Sadly, my visit will be limited to just the workshop, and I’ll be heading home on Monday morning… but I’ve been spending a lot of time remember past adventures into the wilderness. This “almost sunset” image is one from my collection that I hadn’t shared previously, and I’m scratching my head to ask “why?”. Maybe it’s because so many sunset photos are alike, and maybe because it was a somewhat melancholy evening (if you attend the workshop, you’ll know why). Beyond that, this image possesses many of the virtues I came to respect about the Yukon wilderness:
- It’s limitless.
- It’s quiet.
- It always feels bigger than you.
- You can say nothing to the person next to you, and know that they understand exactly what you’re thinking.
- Leaving it behind, you always want to return.
The list goes on, and I’ve been told I should write a book on the topic and make it publicly available, we’ll see about that. I think I’d been a few more adventures under my belt before I could properly express the natural beauty that defines Canada as a whole.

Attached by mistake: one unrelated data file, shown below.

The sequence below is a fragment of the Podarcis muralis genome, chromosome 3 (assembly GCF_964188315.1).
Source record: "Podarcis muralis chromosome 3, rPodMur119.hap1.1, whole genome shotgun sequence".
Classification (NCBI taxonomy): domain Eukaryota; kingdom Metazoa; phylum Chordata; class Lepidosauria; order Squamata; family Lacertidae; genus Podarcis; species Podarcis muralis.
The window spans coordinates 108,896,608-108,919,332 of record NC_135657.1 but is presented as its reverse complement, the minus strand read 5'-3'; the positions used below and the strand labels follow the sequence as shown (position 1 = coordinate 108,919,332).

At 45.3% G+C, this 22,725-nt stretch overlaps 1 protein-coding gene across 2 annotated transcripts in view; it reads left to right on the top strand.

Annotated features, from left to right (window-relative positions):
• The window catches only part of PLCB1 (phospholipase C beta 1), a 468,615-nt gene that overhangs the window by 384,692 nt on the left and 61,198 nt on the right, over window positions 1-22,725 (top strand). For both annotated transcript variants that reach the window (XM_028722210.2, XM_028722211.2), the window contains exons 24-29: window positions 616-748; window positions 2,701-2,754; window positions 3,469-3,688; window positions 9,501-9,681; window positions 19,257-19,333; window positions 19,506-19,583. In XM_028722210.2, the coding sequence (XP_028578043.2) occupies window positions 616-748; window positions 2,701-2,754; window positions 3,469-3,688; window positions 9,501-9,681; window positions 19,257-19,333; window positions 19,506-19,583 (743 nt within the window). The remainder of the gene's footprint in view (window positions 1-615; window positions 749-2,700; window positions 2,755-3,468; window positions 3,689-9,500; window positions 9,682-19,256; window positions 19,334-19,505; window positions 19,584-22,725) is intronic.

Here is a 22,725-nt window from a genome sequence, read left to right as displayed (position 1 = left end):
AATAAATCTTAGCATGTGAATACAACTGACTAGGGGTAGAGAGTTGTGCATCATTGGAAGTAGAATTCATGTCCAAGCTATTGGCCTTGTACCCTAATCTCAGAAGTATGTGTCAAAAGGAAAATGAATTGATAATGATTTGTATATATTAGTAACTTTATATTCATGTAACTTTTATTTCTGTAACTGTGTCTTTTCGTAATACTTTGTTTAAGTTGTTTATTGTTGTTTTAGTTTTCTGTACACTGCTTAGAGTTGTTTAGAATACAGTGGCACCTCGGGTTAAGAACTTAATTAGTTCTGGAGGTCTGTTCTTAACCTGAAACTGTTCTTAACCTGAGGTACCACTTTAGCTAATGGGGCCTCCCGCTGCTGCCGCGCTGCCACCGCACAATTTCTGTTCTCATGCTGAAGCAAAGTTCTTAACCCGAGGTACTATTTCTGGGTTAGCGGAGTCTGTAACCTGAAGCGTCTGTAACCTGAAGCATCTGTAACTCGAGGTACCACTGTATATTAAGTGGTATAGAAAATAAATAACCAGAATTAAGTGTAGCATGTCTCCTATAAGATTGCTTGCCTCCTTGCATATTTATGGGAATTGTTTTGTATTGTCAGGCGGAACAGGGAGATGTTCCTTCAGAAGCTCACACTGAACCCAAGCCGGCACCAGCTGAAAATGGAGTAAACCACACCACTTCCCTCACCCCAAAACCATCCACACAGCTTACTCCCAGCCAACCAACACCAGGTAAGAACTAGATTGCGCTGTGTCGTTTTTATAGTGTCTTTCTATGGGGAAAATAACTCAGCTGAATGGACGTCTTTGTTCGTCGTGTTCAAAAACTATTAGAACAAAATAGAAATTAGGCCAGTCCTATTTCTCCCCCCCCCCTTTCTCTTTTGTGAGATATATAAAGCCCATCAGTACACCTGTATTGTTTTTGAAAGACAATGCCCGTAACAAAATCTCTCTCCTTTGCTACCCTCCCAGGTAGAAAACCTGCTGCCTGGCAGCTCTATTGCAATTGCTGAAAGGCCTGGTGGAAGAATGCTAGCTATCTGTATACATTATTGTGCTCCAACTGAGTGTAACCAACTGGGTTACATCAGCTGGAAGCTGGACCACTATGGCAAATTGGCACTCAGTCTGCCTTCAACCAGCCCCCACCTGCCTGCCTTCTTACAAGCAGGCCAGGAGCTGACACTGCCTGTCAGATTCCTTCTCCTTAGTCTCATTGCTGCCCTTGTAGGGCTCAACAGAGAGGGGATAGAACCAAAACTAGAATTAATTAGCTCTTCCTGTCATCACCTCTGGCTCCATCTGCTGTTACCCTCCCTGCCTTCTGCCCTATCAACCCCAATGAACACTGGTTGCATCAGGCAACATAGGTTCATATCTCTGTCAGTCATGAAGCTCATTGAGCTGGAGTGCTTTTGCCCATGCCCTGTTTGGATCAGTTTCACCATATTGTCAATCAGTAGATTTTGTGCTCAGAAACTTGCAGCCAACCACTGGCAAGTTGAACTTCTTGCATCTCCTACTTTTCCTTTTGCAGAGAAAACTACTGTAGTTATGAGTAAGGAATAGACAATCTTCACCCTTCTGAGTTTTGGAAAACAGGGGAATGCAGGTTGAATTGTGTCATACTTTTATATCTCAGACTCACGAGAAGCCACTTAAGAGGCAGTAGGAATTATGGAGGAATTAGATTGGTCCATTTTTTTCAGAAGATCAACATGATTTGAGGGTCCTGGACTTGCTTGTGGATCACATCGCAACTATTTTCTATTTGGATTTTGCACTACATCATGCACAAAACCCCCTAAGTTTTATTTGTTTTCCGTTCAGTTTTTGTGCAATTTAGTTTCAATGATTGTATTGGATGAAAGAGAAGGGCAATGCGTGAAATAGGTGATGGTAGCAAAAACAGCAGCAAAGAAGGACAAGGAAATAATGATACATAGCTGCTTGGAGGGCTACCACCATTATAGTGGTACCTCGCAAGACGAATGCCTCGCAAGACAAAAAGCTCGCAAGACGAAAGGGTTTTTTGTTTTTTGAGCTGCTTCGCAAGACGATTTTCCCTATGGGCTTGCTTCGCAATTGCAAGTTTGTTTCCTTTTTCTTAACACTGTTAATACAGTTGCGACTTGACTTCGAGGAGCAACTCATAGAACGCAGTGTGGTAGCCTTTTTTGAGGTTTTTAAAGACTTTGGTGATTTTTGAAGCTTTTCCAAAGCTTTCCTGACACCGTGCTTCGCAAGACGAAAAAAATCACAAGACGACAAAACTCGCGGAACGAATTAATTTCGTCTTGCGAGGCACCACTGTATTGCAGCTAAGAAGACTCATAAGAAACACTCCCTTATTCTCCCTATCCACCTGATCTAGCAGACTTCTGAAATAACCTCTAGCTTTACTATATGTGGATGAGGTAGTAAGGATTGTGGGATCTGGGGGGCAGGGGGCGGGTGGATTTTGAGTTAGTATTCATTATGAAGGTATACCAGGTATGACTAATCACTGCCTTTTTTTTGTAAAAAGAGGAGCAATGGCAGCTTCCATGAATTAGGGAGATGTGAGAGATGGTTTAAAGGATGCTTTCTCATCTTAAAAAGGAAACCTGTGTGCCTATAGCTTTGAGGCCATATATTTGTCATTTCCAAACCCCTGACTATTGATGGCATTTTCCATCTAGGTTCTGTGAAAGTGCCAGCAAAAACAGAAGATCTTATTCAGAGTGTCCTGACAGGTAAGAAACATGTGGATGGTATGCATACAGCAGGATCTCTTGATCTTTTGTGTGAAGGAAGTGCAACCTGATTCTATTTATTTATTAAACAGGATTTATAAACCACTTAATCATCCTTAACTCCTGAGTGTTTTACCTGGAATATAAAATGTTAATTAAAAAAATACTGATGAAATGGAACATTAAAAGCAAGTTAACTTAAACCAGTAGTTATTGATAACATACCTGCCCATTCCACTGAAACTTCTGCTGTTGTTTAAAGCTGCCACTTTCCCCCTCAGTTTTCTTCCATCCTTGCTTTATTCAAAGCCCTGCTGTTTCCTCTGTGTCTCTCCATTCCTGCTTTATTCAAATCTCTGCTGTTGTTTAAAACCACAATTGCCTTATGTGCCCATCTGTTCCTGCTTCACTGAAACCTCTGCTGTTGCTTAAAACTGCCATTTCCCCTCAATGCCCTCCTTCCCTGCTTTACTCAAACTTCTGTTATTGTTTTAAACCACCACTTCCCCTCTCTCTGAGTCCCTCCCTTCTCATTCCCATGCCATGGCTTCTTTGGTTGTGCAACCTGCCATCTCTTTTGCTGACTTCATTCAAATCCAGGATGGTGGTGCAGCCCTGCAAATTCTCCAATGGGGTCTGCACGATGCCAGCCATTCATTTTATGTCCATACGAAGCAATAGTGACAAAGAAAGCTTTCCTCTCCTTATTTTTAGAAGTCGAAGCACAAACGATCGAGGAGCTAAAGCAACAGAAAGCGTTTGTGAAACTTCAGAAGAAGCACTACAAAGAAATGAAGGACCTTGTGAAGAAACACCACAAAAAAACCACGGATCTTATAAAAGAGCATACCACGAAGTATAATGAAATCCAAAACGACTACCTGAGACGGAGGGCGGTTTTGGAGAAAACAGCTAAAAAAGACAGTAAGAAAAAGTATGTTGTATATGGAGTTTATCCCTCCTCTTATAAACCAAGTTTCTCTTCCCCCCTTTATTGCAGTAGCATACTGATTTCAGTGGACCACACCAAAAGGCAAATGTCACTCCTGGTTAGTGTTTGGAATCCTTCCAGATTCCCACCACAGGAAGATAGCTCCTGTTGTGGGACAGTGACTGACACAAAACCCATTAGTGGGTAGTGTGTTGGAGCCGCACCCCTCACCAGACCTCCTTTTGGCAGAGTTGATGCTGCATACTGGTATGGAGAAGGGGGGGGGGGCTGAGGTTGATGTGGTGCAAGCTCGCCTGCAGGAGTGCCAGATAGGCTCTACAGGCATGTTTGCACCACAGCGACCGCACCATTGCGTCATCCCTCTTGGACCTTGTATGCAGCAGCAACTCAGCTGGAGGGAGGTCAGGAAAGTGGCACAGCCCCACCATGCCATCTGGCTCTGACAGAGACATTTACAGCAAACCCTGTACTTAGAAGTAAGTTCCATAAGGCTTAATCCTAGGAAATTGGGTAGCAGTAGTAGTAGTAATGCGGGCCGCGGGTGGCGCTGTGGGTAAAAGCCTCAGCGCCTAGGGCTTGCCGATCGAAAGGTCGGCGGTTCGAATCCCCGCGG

When spending a few weeks in the wilderness, you start by going through a couple of days of “connectedness withdrawal” as I call it. Not internet connection, no phone, and only a satellite phone for emergencies. Once that phase is over, there is a level of serenity, of a quiet mind, that I didn’t experience as an adult until my first visit. This photograph embodies that beautiful silence. There is nothing to do here but think about your day, every thought getting woven into the lines in the sky. It has taken me three years to revisit these thoughts, and I’m glad I did.